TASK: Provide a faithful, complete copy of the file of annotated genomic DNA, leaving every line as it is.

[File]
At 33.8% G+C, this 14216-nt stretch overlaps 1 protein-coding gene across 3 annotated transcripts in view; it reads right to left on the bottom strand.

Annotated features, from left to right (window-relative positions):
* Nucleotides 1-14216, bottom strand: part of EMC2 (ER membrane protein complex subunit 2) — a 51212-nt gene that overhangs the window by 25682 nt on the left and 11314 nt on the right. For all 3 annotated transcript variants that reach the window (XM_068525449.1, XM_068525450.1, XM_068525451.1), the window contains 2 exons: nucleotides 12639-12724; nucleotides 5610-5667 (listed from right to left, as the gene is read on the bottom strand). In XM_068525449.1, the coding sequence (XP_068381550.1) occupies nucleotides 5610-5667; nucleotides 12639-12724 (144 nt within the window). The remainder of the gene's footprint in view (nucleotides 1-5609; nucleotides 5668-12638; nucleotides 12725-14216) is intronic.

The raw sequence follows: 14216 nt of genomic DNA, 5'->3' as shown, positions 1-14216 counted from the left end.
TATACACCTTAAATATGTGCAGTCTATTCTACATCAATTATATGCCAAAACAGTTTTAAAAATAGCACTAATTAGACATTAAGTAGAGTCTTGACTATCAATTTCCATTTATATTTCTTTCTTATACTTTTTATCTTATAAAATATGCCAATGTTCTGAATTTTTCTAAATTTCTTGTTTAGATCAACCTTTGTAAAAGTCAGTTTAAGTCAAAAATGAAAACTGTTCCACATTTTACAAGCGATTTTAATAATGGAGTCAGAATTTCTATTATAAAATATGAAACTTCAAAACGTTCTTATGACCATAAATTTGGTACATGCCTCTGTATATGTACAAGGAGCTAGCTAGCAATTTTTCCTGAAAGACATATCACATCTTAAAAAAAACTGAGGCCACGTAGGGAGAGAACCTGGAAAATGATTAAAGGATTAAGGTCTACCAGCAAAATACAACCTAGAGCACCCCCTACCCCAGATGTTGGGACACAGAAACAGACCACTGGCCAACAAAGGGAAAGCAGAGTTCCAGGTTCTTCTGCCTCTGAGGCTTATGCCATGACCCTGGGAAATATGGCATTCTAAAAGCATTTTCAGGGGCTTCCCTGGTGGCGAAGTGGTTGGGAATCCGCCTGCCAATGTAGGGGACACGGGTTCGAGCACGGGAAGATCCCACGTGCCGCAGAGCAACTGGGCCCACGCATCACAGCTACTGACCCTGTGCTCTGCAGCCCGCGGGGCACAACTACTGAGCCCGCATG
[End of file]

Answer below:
At 33.8% G+C, this 14216-nt stretch overlaps 1 protein-coding gene across 3 annotated transcripts in view; it reads right to left on the bottom strand.

Annotated features, from left to right (window-relative positions):
* Nucleotides 1-14216, bottom strand: part of EMC2 (ER membrane protein complex subunit 2) — a 51212-nt gene that overhangs the window by 25682 nt on the left and 11314 nt on the right. For all 3 annotated transcript variants that reach the window (XM_068525449.1, XM_068525450.1, XM_068525451.1), the window contains 2 exons: nucleotides 12639-12724; nucleotides 5610-5667 (listed from right to left, as the gene is read on the bottom strand). In XM_068525449.1, the coding sequence (XP_068381550.1) occupies nucleotides 5610-5667; nucleotides 12639-12724 (144 nt within the window). The remainder of the gene's footprint in view (nucleotides 1-5609; nucleotides 5668-12638; nucleotides 12725-14216) is intronic.

The raw sequence follows: 14216 nt of genomic DNA, 5'->3' as shown, positions 1-14216 counted from the left end.
TATACACCTTAAATATGTGCAGTCTATTCTACATCAATTATATGCCAAAACAGTTTTAAAAATAGCACTAATTAGACATTAAGTAGAGTCTTGACTATCAATTTCCATTTATATTTCTTTCTTATACTTTTTATCTTATAAAATATGCCAATGTTCTGAATTTTTCTAAATTTCTTGTTTAGATCAACCTTTGTAAAAGTCAGTTTAAGTCAAAAATGAAAACTGTTCCACATTTTACAAGCGATTTTAATAATGGAGTCAGAATTTCTATTATAAAATATGAAACTTCAAAACGTTCTTATGACCATAAATTTGGTACATGCCTCTGTATATGTACAAGGAGCTAGCTAGCAATTTTTCCTGAAAGACATATCACATCTTAAAAAAAACTGAGGCCACGTAGGGAGAGAACCTGGAAAATGATTAAAGGATTAAGGTCTACCAGCAAAATACAACCTAGAGCACCCCCTACCCCAGATGTTGGGACACAGAAACAGACCACTGGCCAACAAAGGGAAAGCAGAGTTCCAGGTTCTTCTGCCTCTGAGGCTTATGCCATGACCCTGGGAAATATGGCATTCTAAAAGCATTTTCAGGGGCTTCCCTGGTGGCGAAGTGGTTGGGAATCCGCCTGCCAATGTAGGGGACACGGGTTCGAGCACGGGAAGATCCCACGTGCCGCAGAGCAACTGGGCCCACGCATCACAGCTACTGACCCTGTGCTCTGCAGCCCGCGGGGCACAACTACTGAGCCCGCATG